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I know it sounds silly, but it makes me crazy. Maybe it's my ear, or brain I've been suffering from this on all my guitars (Yamaha acoustic with D'Addario bronses) and others. I've thought it is because the guitar quality.

Recently I've bought a new Ibanez AM 95Left handed AM95

not a cheap instrument. I've set up it correctly, using my Fender amp's tuner, and double checked with Guitar Rig 5 tuner, so neck, bridge all set up perfectly, and the instrument in exact tune. I've not only checking the octave when setting up bridge, but checking one note below and above or more, I've checking all notes practically.

All in tune.

First I've equipped it with D'Addario Chromes, 10-45 flat wound jazz, then I changed the E to 11, then 12. Now I changed to Thomastik GB-112 with E 12.

My (paranoid?) problem that all notes on E (high) sounds like out of tune by itself. I thouhgt maybe it is an out tune harmonics coming from other strings, so I'am dumping the other strings, still the same...

When I check every note in the E string with any tuner it seems to be correctly tuned, below 1 cent. The strangest thing I feel the "false" out of tune thing picking a single note (every note on the string), but mainly above 5th fret.

Has anybody similar experience, or it is just me?

  • Can you clarify - you think they sound out of tune, but your tuner says they are in tune, right? – Doktor Mayhem May 30 '15 at 12:43
  • Yes, and more. Tuner (every) says all note in string E are in tune, but I hear them out of tune. and more: I hear a discomfort when picking them even alone. – g.pickardou May 31 '15 at 13:39
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"Out of tune with itself" is actually an indication of disharmonicity. Disharmonicity is an effect usually associated with thick strings, however. It comes about by the modes of the string (stable vibrations) not being proper multiples of the fundamental vibration. Usually this is due to different stiffness for different modes. But with a rather thin string like the one you have, it is more likely due to different effective string length. The effective string length becomes larger when the reflection of waves travelling along the string is not perfect at its end.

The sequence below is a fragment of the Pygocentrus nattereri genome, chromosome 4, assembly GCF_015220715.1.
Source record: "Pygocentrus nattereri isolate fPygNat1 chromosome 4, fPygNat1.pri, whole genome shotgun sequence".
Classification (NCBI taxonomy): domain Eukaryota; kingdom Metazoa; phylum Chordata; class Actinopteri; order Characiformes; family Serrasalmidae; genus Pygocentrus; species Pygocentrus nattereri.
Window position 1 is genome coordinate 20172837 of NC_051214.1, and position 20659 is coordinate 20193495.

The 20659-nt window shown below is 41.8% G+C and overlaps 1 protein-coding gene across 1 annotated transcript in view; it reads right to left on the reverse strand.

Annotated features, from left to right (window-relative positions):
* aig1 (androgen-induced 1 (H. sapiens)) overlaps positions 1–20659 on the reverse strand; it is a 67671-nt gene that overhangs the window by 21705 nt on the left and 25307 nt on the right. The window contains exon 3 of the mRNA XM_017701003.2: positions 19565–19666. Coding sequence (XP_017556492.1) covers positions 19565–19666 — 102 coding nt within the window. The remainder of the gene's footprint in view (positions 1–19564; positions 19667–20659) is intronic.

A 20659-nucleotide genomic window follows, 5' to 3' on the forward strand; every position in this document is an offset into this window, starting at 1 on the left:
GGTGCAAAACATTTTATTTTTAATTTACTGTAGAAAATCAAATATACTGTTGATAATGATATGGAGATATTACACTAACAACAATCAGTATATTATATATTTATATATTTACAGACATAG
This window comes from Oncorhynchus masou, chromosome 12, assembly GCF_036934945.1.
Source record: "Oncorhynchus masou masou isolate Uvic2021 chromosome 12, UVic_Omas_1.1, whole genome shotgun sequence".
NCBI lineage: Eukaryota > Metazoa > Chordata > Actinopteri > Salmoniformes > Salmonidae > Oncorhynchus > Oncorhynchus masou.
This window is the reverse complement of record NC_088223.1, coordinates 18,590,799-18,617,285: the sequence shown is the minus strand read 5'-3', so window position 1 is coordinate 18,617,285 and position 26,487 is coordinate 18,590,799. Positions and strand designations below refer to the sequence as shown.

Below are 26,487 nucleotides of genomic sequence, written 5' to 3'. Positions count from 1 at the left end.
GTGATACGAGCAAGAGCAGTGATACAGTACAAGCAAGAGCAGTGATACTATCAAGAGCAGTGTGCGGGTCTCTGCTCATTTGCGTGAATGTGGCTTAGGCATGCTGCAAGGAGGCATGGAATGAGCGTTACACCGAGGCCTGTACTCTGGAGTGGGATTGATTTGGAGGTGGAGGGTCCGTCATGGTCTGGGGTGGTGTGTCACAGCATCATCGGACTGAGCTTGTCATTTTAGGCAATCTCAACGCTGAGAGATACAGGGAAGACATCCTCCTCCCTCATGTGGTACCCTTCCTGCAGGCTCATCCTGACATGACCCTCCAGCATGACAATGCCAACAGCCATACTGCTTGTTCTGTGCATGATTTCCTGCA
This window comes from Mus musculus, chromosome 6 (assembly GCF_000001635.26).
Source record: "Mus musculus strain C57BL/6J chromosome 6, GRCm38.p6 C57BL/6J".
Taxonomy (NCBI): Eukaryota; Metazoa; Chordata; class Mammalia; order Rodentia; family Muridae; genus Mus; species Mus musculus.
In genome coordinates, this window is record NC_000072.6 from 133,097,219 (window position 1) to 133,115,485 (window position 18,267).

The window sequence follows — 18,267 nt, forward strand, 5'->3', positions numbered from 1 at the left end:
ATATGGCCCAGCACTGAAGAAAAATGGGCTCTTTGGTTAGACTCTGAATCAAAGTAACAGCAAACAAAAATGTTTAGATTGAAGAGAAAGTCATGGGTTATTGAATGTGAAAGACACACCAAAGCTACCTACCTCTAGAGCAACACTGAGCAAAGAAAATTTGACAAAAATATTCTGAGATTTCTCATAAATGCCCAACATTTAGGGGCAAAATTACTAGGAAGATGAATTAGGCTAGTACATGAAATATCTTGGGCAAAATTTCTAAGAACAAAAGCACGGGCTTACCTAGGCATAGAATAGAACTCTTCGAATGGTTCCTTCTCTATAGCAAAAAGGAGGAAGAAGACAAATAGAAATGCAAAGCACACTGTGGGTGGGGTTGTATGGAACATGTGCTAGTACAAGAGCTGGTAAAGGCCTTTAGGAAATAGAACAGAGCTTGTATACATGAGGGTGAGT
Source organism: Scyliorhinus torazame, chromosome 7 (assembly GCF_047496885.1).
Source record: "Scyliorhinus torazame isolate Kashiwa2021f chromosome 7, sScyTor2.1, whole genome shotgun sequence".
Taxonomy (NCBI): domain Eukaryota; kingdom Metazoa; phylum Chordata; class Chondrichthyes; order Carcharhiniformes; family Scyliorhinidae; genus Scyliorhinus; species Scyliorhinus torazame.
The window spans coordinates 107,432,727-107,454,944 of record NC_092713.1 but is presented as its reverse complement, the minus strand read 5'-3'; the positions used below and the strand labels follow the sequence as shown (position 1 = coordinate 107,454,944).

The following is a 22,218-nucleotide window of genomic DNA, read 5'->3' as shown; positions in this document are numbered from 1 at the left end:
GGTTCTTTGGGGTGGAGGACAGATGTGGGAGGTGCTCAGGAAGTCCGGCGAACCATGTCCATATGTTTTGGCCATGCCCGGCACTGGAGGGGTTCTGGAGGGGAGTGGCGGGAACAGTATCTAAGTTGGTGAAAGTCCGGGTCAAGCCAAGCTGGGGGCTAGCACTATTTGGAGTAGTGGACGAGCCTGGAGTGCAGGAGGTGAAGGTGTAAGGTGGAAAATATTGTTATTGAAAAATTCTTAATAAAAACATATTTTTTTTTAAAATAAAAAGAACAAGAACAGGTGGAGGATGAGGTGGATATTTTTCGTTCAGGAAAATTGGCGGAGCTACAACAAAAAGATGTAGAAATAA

So my guess is that either nut or saddle fail in being a reliably rigid end point for the string, resulting in imperfect reflection (if you make a photograph of the plucked string with long exposure, the "envelope" of the string vibration needs to converge to a single point on nut and bridge).

Either that, or its "reverse error": you have come to expect a certain disharmonicity by being used to the sound of the thicker strings.

  • user20661: You nailed it. Thank you very much to took the time understood the point of my question, and also thx for the professional explanation. It could not be the nut, because the nut does not play when playing freted notes in 1th, 2nd etc. It also pretty improbable the bridge is so crappy in a new relatively expensive instrument. I've also remember I can hear this disharmonics all my instruments, so it's about me: I've put my fingers too close to the fret, almost on the fret, which results the exact same effect what you've described about the bridge/nut – g.pickardou May 31 '15 at 13:31
  • Further questions for user20661's answer: Q1: On 'thick' what do you mean: 0.08 vs 0.12 where .012 is thicker, or high E vs low E where low E is thicker? Q2: Is there any source in the net where I can read about this physics you explained in the net, especially instrument(guitar related? Thx – g.pickardou May 31 '15 at 13:36
  • Do you mean nodes rather than modes? – Tim May 31 '15 at 13:51
  • Tim, it's modes. Please google for [modes string] it probably offers you "normal modes of a string" then instantly switch to images. – g.pickardou May 31 '15 at 20:53
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Have you intonated the guitar properly, adjusting the saddles? Using harmonics on 12th and 19th frets? This would need checking and probably adjusting for a different gauge of strings. It sounds like you have done every fret using a tuner - not necessary. The other problem may be the action is high, causing the string to stretch when fretted, putting it out of tune.

  • It's unlikely on a 12-top, but there's also the remote possibility you're fretting too hard & pushing the note sharp. – Tetsujin May 30 '15 at 10:33
  • @Tetsujin - what's unlikely, and what's a 12-top? – Tim May 30 '15 at 10:56
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    12-gauge top E string - gets difficult to press hard enough to push it sharp. Would be easy on an 8. – Tetsujin May 30 '15 at 10:58
  • Yes, agreed, I was thinking more of high action sharpening a properly fretted note, rather than one pushed sideways. I use 008s, so have to be careful! – Tim May 30 '15 at 11:10
  • I actually meant squeezed hard into the fingerboard between the frets. When I first moved from bass to 6-string I would constantly squeeze everything sharp; took me a year or more to adjust. – Tetsujin May 30 '15 at 11:57

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